Emmanuel Macron hailed on Sunday the "fight" of Iranian Mahsa Amini, "murdered as a martyr" for not having worn the veil, announcing the reception of a new promotion of human rights defenders in France as part of the "Marianne initiative".
“Repressions in the four corners of the world are increasing (..) As often the first victims of these oppressions, they are women and young girls”, underlined the Head of State in a video posted on his Twitter account.
“If Mahsa Amini, assassinated as a martyr, has today become a symbol for all of us, she must be more than that and her fight obliges us.
It compels us to responsibility and action,” he added.
Iran has been facing a wave of protests since the September 16 death of 22-year-old Mahsa Amini after she was arrested in Tehran by morality police who accused her of breaking a strict dress code requiring women to wear the veil. women in public.
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France welcomes this year 14 winners of the Marianne initiative, launched in 2022. Coming from all continents (Bahrain, Syria, Mali, Uganda, Russia, Colombia, Bangladesh, El Salvador, etc.), they are committed to the defense of human rights. human, social or environmental protection.
This initiative allows "freedom fighters" to "access a training program giving them "new tools to continue their commitment in their country or in France" for those who wish to seek asylum, said the president.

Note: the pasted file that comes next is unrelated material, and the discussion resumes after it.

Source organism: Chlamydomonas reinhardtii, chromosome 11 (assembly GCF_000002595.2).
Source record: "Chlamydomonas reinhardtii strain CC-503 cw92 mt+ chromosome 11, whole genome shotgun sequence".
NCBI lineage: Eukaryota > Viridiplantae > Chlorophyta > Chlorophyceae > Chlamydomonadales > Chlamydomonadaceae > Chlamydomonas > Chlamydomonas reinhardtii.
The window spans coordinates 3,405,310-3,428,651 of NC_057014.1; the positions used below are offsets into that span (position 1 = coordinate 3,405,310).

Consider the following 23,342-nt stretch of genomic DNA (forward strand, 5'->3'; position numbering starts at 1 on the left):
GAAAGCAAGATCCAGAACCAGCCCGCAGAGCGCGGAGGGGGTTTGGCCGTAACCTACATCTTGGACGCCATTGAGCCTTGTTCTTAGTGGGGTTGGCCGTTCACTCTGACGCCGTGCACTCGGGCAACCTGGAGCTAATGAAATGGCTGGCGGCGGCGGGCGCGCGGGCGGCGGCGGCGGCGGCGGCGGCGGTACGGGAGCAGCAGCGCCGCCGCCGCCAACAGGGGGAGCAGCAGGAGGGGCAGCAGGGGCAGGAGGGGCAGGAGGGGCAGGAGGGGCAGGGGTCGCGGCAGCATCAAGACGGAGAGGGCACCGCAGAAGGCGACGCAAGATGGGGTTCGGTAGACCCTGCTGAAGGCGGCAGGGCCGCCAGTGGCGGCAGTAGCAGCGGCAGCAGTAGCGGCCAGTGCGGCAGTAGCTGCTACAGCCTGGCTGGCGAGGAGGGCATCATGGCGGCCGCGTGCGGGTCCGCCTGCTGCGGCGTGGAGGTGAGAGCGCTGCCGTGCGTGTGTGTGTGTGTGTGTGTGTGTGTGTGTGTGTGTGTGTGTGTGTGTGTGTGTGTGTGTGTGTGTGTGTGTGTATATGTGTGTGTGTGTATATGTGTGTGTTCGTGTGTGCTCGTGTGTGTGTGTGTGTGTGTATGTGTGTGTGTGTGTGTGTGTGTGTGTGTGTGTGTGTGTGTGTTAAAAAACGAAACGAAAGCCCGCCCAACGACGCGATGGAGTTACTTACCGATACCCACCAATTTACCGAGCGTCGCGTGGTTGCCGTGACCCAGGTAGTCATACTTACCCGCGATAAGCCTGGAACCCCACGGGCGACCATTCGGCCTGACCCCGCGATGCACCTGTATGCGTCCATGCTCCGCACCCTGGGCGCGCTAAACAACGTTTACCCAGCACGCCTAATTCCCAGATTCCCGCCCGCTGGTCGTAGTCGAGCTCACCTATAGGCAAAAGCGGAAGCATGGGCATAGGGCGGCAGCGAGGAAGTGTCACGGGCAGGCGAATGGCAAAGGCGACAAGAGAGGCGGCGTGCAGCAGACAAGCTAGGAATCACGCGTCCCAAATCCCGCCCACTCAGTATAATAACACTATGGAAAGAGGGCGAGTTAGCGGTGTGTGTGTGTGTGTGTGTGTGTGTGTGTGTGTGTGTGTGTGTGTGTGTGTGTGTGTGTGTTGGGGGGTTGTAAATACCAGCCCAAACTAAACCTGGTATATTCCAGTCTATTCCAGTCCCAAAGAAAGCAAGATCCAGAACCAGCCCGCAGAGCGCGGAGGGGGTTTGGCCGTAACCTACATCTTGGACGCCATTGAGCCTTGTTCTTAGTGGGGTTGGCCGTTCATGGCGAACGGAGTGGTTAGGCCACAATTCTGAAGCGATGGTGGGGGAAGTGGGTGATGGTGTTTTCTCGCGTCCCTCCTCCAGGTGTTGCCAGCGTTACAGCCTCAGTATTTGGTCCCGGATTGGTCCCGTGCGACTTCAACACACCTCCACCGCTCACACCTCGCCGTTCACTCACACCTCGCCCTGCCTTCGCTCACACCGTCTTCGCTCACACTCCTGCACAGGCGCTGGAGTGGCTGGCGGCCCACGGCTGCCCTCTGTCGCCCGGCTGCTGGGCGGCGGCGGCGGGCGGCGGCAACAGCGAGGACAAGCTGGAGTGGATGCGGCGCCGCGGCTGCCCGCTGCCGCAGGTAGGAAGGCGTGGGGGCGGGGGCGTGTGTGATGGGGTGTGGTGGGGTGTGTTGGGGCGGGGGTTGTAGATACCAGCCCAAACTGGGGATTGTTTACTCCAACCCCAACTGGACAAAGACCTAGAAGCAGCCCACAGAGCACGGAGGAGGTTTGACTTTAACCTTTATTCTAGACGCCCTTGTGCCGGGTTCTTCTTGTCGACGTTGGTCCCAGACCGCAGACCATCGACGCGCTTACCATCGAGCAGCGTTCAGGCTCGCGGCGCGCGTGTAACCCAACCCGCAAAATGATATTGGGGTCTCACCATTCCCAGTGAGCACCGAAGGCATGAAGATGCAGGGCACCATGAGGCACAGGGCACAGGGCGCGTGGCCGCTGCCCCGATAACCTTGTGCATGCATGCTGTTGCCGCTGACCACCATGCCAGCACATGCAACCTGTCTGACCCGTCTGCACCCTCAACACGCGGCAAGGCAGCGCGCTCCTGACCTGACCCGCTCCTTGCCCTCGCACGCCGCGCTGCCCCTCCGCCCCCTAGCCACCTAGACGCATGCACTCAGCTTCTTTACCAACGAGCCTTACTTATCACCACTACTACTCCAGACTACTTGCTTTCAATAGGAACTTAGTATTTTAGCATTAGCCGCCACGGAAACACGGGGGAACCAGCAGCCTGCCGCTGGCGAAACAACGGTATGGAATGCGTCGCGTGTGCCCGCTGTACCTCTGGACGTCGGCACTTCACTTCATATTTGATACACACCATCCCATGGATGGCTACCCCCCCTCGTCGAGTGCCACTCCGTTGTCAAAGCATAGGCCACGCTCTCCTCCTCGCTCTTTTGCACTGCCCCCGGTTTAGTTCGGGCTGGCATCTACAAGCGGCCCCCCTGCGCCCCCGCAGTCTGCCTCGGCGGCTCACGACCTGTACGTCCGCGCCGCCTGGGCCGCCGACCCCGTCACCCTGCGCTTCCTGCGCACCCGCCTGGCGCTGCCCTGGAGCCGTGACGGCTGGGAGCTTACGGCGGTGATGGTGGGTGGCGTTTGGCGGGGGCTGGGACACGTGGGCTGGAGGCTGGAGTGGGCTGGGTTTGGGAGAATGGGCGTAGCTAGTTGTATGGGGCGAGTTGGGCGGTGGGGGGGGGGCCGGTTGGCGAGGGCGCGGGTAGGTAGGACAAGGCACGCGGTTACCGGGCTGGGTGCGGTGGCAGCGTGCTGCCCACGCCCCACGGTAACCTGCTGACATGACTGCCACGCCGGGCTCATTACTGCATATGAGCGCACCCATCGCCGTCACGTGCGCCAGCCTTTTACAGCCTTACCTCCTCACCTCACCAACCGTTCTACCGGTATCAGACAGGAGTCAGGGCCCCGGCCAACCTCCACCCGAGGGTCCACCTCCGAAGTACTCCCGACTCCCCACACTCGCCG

“We want to help them carry out their projects, to make them stronger, to support them so that these projects can win everywhere,” he said.
A promotion from all over the world
Among the members of the class of 2023, the Iranian journalist Asal Maryam Abasian, 31, committed to the defense of women and LGBTQI + people, fled Iran for Turkey in 2021 after pressure exerted against her.
Russian lawyer Imanova Tamilla, 26, advises people arrested during protests.
Colombian Elicer Arias Arias, 42, denounces enforced disappearances and extrajudicial violence in his country.
Salvadoran Virginia Estefania Roque Aguilar, 25, is committed to the fight against water pollution and for the rights of indigenous peoples.
Ugandan Virani Safina, 23, founded an organization that provides medical, psychological and legal assistance to victims of sexual violence.
They were selected by a committee bringing together human rights defenders, researchers and specialists in the right to asylum.